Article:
The clock embodies Stanford’s history not only in its classic appearance, but also in the efforts that Stanford students and community affiliates have put into it over the years. After its installment in 1983, Professor Dave Beach’s mechanical engineering students made some modifications to compensate for the effects of weather, including a new temperature-compensating pendulum.

 

Clair rearranged the weight assembly so that in the event of an earthquake, the weights would land in the pit below the tower rather than potentially destroying the clock by crashing into it. This improvement proved itself useful in the earthquake of 1989, and bash marks from the weights can still be seen on the tower’s walls.

 

Anderson came up with an external adjustment mechanism, adding and removing small weights to the pendulum weight in order to compensate for temperature-related weight fluctuations. Bill Boller ’68 redesigned the bell hammer mounting mechanism, which had been improperly striking and damaging the bells. For all of these individuals, the clock played a touching role in their Stanford experiences.

 

“The clock and I followed each other across the campus,” Boller said. “When I was in graduate school, the clock bells were visibly sitting under a tree next door to the Fire Station…it seemed natural to respond to the request to help ensure their future.”

 

In 1994, Rob Bernier M.S. ’96 Ph.D. ’01 began maintaining the clock, winding it up and checking its accuracy weekly. In an interview with The Stanford Report, he described the clock as “a mechanical thing in a computerized world.”

 

The tower clock’s history is not only mechanical. During its restoration in 1982, Clair would put together some of the parts on the stairway of the engineering building for show. To teach students not to touch the clockwork on display, Fuchs applied a layer of Moly Coat, a black substance used on metal that stains hands and clothes.

 

The night before the new tower’s opening ceremony in 1983, an unidentified student put Mickey Mouse hands on the clock face. When it started at midnight, Mickey’s minute hand bent over and grasped the other hand, stopping the clock. Clair had to go to the top of the tower and pull them off before it could run again.

 

Today, Clair, Anderson and a number of graduate students and Stanford affiliates maintain the clock, winding it up every four days, checking its accuracy, recalibrating it when necessary and occasionally cleaning its bells.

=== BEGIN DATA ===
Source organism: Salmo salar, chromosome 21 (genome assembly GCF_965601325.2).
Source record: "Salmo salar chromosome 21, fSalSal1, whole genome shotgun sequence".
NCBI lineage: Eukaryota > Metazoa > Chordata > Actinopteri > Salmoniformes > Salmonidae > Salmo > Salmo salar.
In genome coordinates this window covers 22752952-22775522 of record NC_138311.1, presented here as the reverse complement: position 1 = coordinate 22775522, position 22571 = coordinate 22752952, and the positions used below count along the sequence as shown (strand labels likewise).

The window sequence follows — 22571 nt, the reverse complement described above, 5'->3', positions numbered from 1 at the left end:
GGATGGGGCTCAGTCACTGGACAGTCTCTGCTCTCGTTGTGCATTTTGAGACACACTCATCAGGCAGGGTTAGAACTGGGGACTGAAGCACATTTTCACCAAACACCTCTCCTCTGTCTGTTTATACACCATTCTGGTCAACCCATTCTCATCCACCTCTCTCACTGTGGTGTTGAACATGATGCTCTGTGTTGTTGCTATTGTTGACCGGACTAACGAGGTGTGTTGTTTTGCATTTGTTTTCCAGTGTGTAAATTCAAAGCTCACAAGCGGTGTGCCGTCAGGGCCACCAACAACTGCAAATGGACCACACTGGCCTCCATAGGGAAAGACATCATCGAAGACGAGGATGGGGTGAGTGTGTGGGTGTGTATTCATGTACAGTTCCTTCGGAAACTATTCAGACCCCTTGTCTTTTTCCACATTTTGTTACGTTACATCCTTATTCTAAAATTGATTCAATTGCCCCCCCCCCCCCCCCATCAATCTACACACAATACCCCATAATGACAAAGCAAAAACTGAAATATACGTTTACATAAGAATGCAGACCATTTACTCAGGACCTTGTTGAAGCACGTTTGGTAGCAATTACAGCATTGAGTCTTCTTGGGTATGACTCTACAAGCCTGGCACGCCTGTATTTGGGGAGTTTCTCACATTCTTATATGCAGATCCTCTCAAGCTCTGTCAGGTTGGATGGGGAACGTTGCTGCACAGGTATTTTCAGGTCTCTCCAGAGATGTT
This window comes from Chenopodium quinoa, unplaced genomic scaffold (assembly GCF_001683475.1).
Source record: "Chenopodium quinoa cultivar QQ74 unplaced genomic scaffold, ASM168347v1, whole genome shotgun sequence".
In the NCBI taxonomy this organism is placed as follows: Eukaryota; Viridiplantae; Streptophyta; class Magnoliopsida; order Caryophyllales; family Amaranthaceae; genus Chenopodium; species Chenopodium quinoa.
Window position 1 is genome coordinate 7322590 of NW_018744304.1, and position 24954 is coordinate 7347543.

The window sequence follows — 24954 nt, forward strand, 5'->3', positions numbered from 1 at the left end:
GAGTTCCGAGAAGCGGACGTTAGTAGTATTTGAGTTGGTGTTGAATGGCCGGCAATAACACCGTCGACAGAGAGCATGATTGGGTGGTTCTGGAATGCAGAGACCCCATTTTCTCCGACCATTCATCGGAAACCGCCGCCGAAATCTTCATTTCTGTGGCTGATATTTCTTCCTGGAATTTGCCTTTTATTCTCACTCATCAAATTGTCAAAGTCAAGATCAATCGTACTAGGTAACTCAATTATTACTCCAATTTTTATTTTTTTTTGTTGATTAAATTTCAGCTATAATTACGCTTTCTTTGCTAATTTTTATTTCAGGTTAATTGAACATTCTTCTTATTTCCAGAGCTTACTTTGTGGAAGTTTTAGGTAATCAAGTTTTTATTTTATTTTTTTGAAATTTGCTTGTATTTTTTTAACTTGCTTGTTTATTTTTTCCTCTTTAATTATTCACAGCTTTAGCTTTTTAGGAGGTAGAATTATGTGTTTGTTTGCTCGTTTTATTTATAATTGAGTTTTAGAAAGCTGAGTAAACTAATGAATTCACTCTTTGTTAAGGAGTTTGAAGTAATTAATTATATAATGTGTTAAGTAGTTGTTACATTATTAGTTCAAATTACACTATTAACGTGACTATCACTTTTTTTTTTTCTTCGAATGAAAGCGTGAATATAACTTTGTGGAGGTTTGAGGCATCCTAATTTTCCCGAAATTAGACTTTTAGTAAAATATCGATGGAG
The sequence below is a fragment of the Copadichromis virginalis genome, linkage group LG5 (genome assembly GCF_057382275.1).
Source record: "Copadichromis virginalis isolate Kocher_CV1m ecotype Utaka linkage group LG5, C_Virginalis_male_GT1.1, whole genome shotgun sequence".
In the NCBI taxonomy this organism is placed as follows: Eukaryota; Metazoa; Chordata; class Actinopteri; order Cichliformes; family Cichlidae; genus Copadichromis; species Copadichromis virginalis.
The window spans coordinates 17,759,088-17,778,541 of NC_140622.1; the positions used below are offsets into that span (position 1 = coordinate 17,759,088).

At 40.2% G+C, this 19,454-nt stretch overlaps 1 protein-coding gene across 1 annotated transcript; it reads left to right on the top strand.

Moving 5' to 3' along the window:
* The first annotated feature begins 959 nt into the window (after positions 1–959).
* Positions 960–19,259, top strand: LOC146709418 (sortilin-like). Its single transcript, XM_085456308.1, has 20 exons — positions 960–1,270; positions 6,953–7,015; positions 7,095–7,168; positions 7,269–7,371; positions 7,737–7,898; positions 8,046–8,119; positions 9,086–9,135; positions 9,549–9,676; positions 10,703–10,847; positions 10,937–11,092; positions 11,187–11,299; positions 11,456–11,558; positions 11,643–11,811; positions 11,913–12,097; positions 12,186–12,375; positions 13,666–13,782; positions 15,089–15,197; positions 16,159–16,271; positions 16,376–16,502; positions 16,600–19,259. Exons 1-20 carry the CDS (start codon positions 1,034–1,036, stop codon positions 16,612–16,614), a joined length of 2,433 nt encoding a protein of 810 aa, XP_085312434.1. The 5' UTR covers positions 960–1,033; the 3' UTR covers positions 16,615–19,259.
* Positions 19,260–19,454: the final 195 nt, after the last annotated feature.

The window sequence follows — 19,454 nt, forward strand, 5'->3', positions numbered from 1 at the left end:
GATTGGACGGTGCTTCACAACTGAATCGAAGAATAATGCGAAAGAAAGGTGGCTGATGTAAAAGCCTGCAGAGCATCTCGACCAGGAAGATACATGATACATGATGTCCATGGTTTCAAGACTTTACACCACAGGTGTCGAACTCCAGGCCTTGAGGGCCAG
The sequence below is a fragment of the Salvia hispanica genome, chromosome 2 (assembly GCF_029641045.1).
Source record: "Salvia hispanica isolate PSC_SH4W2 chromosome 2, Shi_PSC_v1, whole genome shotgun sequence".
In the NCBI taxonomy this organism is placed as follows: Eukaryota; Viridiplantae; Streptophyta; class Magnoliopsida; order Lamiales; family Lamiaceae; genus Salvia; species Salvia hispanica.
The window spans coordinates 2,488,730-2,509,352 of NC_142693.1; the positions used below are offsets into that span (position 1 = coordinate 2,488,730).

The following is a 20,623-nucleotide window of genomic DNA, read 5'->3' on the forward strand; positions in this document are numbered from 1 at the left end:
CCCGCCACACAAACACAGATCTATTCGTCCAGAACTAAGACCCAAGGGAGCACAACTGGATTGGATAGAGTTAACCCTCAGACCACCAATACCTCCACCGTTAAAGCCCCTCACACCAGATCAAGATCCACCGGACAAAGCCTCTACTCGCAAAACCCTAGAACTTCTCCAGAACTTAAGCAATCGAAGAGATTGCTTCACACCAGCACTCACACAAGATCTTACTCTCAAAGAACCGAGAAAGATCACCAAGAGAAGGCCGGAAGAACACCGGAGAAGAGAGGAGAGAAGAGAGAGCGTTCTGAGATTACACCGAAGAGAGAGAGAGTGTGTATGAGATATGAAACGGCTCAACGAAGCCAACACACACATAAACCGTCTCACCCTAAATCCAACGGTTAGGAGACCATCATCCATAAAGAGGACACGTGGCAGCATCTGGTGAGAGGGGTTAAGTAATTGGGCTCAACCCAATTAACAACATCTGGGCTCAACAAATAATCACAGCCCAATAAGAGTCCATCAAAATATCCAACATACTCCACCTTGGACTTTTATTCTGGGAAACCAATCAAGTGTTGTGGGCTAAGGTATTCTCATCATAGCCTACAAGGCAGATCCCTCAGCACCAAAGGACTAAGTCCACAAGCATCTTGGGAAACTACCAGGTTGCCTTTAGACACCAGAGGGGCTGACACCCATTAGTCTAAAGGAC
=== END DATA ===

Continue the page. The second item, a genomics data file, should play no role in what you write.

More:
Having invested in the clock’s fate for over 25 years, Clair hopes it will have a long future.

The inner mechanisms of the tower clock as seen from above. (Courtesy of Dorian Clair)

 

“Don’t let it run down,” he entreated. “It’s capable of keeping pretty good time, and you can tell just looking through the window if it needs anything.”

 

The clock occupies its stately spot today and runs on time through the efforts of students, faculty and alumni over dozens of years. Passing by, visitors can behold a living–and ticking–record of Stanford’s illustrious past.

 

Click here for a photo gallery of the Stanford Clock Tower.

  • Rwh351

    Thanks to the restorers for their work and the donors for providing funds. I remember the old wooden tower and this information brings back fond memories.

  • Benjamin Parket

    I love it and still admire it every time I walk (or bike) by.
    bp ’62

  • Dick Harte

    Everything about Stanford Campus is histirical. This is a wonderful story

  • Jack Ratchye, class of ’51

    I like it for a variety of reasons.  Who cares if it was six minutes off.  That was nothing at that time and it may have been slow or fast.  Who knows and who cares.   It works!

  • Gtarmkr2000

    I helped Dorian Clair install the tower clock back in the day. My name and father are on the plaque. It was a great experience. I used to go to Grass MFG. Co, in Redwood City at nights. Where John Grass had to remake some of the broken clock parts from scratch.  One night right after they just installed the bells I went up and started hitting then with a wooden hammer. This was before the regular hammers were installed. Soon a campus security guard came and thought we had broken into the tower. Dorian said no it is just my friends 12 year old kid. I will always remember that day.